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UC San Diego reveals metabolism of Alzheimer's

25 Apr 2024

Raman-based platform shows details of lipid build up, suggests future treatment strategies.

A project at the University of California, San Diego has used a Raman-based imaging platform to explore the metabolism behind Alzheimer's disease.

Published in Cell Metabolism, the results indicate a potential new strategy to treat the disease, and so tackle a major global health challenge.

In particular, the project sought a way to image particular lipid accumulations known to be associated with development of the disease but not closely studied before now. To date researchers have concentrated instead on studying proteins called tau proteins, and examine how they become tangled with neurons.

Lipids in the form of tiny droplets control a variety of processes in the brain, normally tightly regulated. In Alzheimer’s or similar diseases, lipid droplet metabolism can malfunction, although exactly how and in what circumstances this influences the progress of the disease has not been specifically investigated.

"Lipids have been associated with Alzheimer's for as long as we've known about the disease,” said Xu Chen from UC San Diego School of Medicine.

"So much of the emphasis since then has been placed on tau and other proteins that the research community has, until the last decade or so, largely overlooked this important aspect of the disease."

The new imaging platform is based on stimulated Raman scattering (SRS) microscopy combined with the use of deuterium oxide - heavy water - as a metabolic probe. This represents a development of previous studies of metabolic dynamics in living cells using a similar approach.

In 2018 a project at Columbia University developed deuterium oxide probing and stimulated Raman scattering (DO-SRS) as a potential method of tracking tumor boundaries and malignancies in tissues, testing its approach on mice. That project team included Lingyan Shi, now head of UC San Diego's Laboratory of Optical Bioimaging and Spectroscopy and co-author of the new study.

Breaking the lipid cycle to treat Alzheimer's

"Instead of using a typical chemical dye to stain lipids, we use heavy water that is naturally participating in the metabolic activities we’re interested in," commented Shi.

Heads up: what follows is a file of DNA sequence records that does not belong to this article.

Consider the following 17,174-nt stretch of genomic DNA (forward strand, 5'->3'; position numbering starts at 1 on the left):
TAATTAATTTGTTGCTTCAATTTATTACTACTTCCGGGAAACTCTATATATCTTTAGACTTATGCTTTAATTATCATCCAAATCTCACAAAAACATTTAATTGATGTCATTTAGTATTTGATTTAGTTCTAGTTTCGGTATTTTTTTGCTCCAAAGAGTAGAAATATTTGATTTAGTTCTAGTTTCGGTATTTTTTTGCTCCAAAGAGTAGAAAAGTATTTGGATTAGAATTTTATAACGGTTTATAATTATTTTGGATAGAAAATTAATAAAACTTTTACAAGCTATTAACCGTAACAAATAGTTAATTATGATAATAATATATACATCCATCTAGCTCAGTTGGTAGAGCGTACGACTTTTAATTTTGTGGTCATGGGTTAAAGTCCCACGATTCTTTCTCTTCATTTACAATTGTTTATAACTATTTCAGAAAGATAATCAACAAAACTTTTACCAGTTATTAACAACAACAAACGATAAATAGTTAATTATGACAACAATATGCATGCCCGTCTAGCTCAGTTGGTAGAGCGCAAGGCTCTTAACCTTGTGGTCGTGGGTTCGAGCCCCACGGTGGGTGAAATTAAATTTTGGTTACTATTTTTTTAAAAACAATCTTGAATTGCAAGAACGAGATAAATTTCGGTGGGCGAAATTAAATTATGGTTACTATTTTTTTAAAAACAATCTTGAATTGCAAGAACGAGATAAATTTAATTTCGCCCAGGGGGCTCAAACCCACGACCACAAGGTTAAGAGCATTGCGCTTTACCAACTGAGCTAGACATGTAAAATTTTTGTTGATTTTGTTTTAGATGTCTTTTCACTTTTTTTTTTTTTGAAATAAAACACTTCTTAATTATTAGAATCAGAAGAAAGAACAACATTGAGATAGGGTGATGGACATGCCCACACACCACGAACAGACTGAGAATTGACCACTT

"This gives us a much clearer picture of how lipids are formed spatiotemporally, which would not be possible with other approaches. Our current focus is on comprehending the underlying mechanisms of these dynamic changes of lipid metabolism in the context of aging and diseases."

Using DO-SRS makes it possible to image lipid droplets within cells without the use chemical dyes, which can alter the delicate molecules and compromise the results. This in turn allowed the team to visualize lipid droplet accumulation in mouse and fly test subjects, and characterize the role of particular protein pathways in regulating how lipid droplets behave.

This led to the discovery that one enzyme, adenosine monophosphate-activated protein kinase (AMPK), orchestrates the cycle of lipid droplet accumulation. Breaking this cycle could unlock new treatment options for Alzheimer’s disease, including the possibility of repurposing existing drugs that modify lipid metabolism.

"The evidence suggests that lipid metabolism is a driving mechanism for Alzheimer’s disease," said Xu Chen. "There are many drugs that target lipid metabolism in other body systems, such as in the liver, so we might be able to change this system quite dramatically using tools we already have."

Universe Kogaku America Inc.HÜBNER PhotonicsCeNing Optics Co LtdAlluxaLaCroix Precision OpticsSPECTROGON ABLASEROPTIK GmbH
© 2024 SPIE Europe
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